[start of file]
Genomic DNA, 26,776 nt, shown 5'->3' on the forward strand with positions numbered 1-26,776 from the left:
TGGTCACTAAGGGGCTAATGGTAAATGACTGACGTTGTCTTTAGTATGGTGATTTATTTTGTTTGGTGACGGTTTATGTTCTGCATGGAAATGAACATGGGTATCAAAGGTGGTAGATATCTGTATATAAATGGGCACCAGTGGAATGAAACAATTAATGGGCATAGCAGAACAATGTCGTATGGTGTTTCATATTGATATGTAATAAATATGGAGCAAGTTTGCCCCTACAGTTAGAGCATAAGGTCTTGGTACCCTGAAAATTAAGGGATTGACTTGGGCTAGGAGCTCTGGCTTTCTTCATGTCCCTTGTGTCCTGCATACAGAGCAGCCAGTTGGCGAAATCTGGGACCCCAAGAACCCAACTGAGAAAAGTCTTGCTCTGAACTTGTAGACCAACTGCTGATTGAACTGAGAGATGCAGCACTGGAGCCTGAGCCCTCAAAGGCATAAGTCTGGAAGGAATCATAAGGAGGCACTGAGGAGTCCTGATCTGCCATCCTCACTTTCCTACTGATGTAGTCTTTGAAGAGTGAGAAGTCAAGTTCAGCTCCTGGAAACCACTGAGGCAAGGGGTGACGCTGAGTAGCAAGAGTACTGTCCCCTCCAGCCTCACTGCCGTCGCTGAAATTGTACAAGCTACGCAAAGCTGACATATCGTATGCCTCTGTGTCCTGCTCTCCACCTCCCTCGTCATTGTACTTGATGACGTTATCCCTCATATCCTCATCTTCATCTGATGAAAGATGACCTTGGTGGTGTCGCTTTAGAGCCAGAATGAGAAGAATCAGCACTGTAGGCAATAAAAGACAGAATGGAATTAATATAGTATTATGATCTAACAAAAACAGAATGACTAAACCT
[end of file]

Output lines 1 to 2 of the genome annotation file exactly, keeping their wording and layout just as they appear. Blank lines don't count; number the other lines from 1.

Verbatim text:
Genomic DNA, 26,776 nt, shown 5'->3' on the forward strand with positions numbered 1-26,776 from the left:
TGGTCACTAAGGGGCTAATGGTAAATGACTGACGTTGTCTTTAGTATGGTGATTTATTTTGTTTGGTGACGGTTTATGTTCTGCATGGAAATGAACATGGGTATCAAAGGTGGTAGATATCTGTATATAAATGGGCACCAGTGGAATGAAACAATTAATGGGCATAGCAGAACAATGTCGTATGGTGTTTCATATTGATATGTAATAAATATGGAGCAAGTTTGCCCCTACAGTTAGAGCATAAGGTCTTGGTACCCTGAAAATTAAGGGATTGACTTGGGCTAGGAGCTCTGGCTTTCTTCATGTCCCTTGTGTCCTGCATACAGAGCAGCCAGTTGGCGAAATCTGGGACCCCAAGAACCCAACTGAGAAAAGTCTTGCTCTGAACTTGTAGACCAACTGCTGATTGAACTGAGAGATGCAGCACTGGAGCCTGAGCCCTCAAAGGCATAAGTCTGGAAGGAATCATAAGGAGGCACTGAGGAGTCCTGATCTGCCATCCTCACTTTCCTACTGATGTAGTCTTTGAAGAGTGAGAAGTCAAGTTCAGCTCCTGGAAACCACTGAGGCAAGGGGTGACGCTGAGTAGCAAGAGTACTGTCCCCTCCAGCCTCACTGCCGTCGCTGAAATTGTACAAGCTACGCAAAGCTGACATATCGTATGCCTCTGTGTCCTGCTCTCCACCTCCCTCGTCATTGTACTTGATGACGTTATCCCTCATATCCTCATCTTCATCTGATGAAAGATGACCTTGGTGGTGTCGCTTTAGAGCCAGAATGAGAAGAATCAGCACTGTAGGCAATAAAAGACAGAATGGAATTAATATAGTATTATGATCTAACAAAAACAGAATGACTAAACCT